The main reason people do not go with the larger studs is the effort of maching the block and heads to suite the larger stud. As far as taking material out, you will notice the holes on the block in which your stud stands in are already 14mm in diameter. The hole only shrinks to suite the 11mm wear the thread lies. So you are in turn filling that "stud hole" by inserting our stud and maching the threads larger to suite it. The factory head gasket as well, has large enough wholes which suite our stud. Here are some pictures to explain what I mean:
























-Rob
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Old 03-20-2010, 03:03 PM   #22
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great explaination there Rob!

can you please post pics of the heads too if it needs machining or not with your head studs?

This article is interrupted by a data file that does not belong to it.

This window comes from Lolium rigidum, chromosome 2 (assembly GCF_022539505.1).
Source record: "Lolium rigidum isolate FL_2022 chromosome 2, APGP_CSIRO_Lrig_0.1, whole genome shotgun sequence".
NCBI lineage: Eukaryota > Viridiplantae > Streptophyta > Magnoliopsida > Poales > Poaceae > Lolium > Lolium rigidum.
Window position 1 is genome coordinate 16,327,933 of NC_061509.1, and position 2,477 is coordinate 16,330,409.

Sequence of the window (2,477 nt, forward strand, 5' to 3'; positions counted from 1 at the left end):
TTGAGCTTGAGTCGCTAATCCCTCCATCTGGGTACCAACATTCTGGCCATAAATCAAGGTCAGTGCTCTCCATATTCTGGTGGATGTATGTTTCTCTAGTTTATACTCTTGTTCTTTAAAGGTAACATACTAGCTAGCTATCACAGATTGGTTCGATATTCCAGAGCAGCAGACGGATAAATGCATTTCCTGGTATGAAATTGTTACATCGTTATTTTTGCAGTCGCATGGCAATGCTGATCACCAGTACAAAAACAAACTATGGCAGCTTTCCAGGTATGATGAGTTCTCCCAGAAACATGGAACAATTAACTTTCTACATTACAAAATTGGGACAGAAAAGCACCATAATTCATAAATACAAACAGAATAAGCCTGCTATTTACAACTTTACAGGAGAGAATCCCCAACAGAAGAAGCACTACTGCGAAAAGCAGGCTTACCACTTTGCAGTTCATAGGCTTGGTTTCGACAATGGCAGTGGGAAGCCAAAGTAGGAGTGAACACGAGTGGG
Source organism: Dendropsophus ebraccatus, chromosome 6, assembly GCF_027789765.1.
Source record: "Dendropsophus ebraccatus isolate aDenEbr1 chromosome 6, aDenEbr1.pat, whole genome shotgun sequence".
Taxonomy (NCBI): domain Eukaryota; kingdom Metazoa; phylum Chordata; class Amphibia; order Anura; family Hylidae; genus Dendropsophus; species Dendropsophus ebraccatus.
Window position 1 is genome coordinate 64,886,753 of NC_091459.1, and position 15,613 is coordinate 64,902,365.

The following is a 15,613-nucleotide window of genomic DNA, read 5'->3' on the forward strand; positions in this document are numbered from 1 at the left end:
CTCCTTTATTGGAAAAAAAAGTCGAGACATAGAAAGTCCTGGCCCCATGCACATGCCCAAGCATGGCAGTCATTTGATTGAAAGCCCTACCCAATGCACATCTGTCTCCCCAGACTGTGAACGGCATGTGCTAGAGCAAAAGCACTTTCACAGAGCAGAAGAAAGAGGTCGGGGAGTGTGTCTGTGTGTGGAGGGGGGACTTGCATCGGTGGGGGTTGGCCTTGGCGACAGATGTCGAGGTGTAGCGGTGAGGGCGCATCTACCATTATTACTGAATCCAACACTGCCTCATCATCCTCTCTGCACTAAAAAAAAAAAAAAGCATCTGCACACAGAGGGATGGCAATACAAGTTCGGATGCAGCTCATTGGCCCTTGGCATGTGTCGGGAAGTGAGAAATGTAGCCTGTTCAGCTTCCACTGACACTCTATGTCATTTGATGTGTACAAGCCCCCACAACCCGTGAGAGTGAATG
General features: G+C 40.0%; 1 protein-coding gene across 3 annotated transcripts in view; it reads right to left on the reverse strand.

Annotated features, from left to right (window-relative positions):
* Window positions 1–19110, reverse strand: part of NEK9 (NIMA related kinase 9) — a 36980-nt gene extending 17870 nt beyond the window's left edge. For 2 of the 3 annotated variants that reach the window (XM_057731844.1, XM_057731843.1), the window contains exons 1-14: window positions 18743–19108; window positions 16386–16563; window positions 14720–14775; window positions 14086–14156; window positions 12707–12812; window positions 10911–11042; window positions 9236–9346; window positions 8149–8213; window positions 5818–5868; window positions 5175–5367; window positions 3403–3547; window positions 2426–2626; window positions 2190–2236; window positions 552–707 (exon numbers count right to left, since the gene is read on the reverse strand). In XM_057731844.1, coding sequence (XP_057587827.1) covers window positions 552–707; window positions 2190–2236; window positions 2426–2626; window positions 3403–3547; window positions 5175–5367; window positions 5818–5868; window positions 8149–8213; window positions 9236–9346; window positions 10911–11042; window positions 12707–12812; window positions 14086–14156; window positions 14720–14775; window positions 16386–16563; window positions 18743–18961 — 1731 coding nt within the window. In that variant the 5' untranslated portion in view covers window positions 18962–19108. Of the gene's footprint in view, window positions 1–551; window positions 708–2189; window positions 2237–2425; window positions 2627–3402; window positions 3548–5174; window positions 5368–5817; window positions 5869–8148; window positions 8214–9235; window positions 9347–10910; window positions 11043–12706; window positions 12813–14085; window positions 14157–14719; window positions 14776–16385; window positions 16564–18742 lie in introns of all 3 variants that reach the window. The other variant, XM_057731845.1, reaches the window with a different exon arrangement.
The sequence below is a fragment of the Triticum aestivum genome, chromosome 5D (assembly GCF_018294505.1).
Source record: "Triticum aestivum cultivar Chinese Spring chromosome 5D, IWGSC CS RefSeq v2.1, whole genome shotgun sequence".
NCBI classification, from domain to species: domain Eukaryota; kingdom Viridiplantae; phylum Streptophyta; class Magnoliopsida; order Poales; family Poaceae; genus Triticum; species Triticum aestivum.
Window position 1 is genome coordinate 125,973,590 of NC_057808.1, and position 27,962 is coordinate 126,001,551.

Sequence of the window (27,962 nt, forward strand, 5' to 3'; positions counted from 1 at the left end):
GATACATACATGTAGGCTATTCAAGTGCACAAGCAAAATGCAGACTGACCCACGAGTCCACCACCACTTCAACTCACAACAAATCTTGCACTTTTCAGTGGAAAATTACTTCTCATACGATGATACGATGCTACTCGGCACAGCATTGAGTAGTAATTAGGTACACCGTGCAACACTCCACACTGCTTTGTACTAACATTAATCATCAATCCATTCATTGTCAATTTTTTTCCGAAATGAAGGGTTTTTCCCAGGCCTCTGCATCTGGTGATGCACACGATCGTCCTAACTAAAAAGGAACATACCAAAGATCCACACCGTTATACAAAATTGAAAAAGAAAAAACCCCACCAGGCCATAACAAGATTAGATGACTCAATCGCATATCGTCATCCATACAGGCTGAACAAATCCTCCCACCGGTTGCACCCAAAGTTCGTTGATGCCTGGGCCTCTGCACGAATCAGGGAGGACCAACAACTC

subaru head gasket is one of the problems by high hp engines.

I wish your head studs were around 2 years ago when my engine was being rebuilt.

Now i'm getting tempted to put your head studs to my engine, or build another engine with your headstuds in it. devil is tempting me when I see good products from you
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Old 03-20-2010, 04:50 PM   #23
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I am not advocating either the 11mm or "big boy studs" however some critiques leveled have been based on pure speculation so I will do the same;-).
We all seem to agree that more clamp load is a good thing when it comes to retaining head gaskets. Many have found success in using studs made of exotic steel that has a much greater tensile strength than the factory head bolts, allowing more fastener torque resulting in higher clamp loads. Stop to consider for a moment that all 11mm fastener upgrades do not address upgrading the strength of the threads in the block; through either dimensional or material change.